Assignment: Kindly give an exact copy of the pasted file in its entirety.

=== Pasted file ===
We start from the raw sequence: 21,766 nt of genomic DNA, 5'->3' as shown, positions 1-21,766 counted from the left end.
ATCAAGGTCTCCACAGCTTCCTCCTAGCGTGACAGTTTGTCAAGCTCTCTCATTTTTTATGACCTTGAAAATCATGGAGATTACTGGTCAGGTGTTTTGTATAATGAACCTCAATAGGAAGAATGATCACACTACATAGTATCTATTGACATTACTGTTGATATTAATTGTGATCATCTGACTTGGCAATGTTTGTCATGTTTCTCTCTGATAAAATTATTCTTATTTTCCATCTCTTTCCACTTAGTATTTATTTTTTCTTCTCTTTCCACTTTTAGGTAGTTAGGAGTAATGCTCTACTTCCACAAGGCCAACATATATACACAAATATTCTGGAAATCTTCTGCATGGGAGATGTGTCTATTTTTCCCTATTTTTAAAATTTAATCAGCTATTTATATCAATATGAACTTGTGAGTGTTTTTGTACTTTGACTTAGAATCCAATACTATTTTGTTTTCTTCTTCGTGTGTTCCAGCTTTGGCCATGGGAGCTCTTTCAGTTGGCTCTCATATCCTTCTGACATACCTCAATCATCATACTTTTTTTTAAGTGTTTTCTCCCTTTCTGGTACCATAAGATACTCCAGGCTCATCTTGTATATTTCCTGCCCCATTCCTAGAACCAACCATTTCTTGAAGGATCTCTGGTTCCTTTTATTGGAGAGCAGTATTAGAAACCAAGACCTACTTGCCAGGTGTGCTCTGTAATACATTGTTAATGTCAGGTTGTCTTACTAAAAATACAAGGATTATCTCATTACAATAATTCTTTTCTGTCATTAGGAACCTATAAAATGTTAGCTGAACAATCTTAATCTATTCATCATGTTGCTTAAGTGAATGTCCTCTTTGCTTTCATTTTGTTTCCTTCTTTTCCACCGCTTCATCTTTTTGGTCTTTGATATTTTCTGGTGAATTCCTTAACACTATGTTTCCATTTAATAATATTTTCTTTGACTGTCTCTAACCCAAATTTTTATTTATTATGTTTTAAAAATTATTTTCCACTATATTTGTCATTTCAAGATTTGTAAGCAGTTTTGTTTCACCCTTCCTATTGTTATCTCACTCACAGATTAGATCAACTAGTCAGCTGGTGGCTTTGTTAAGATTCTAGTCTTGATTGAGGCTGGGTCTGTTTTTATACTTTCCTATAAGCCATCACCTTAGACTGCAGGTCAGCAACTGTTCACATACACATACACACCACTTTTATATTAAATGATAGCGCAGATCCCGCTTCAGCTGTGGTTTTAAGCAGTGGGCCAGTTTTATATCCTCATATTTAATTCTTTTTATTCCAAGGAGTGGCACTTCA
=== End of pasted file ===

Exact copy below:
We start from the raw sequence: 21,766 nt of genomic DNA, 5'->3' as shown, positions 1-21,766 counted from the left end.
ATCAAGGTCTCCACAGCTTCCTCCTAGCGTGACAGTTTGTCAAGCTCTCTCATTTTTTATGACCTTGAAAATCATGGAGATTACTGGTCAGGTGTTTTGTATAATGAACCTCAATAGGAAGAATGATCACACTACATAGTATCTATTGACATTACTGTTGATATTAATTGTGATCATCTGACTTGGCAATGTTTGTCATGTTTCTCTCTGATAAAATTATTCTTATTTTCCATCTCTTTCCACTTAGTATTTATTTTTTCTTCTCTTTCCACTTTTAGGTAGTTAGGAGTAATGCTCTACTTCCACAAGGCCAACATATATACACAAATATTCTGGAAATCTTCTGCATGGGAGATGTGTCTATTTTTCCCTATTTTTAAAATTTAATCAGCTATTTATATCAATATGAACTTGTGAGTGTTTTTGTACTTTGACTTAGAATCCAATACTATTTTGTTTTCTTCTTCGTGTGTTCCAGCTTTGGCCATGGGAGCTCTTTCAGTTGGCTCTCATATCCTTCTGACATACCTCAATCATCATACTTTTTTTTAAGTGTTTTCTCCCTTTCTGGTACCATAAGATACTCCAGGCTCATCTTGTATATTTCCTGCCCCATTCCTAGAACCAACCATTTCTTGAAGGATCTCTGGTTCCTTTTATTGGAGAGCAGTATTAGAAACCAAGACCTACTTGCCAGGTGTGCTCTGTAATACATTGTTAATGTCAGGTTGTCTTACTAAAAATACAAGGATTATCTCATTACAATAATTCTTTTCTGTCATTAGGAACCTATAAAATGTTAGCTGAACAATCTTAATCTATTCATCATGTTGCTTAAGTGAATGTCCTCTTTGCTTTCATTTTGTTTCCTTCTTTTCCACCGCTTCATCTTTTTGGTCTTTGATATTTTCTGGTGAATTCCTTAACACTATGTTTCCATTTAATAATATTTTCTTTGACTGTCTCTAACCCAAATTTTTATTTATTATGTTTTAAAAATTATTTTCCACTATATTTGTCATTTCAAGATTTGTAAGCAGTTTTGTTTCACCCTTCCTATTGTTATCTCACTCACAGATTAGATCAACTAGTCAGCTGGTGGCTTTGTTAAGATTCTAGTCTTGATTGAGGCTGGGTCTGTTTTTATACTTTCCTATAAGCCATCACCTTAGACTGCAGGTCAGCAACTGTTCACATACACATACACACCACTTTTATATTAAATGATAGCGCAGATCCCGCTTCAGCTGTGGTTTTAAGCAGTGGGCCAGTTTTATATCCTCATATTTAATTCTTTTTATTCCAAGGAGTGGCACTTCA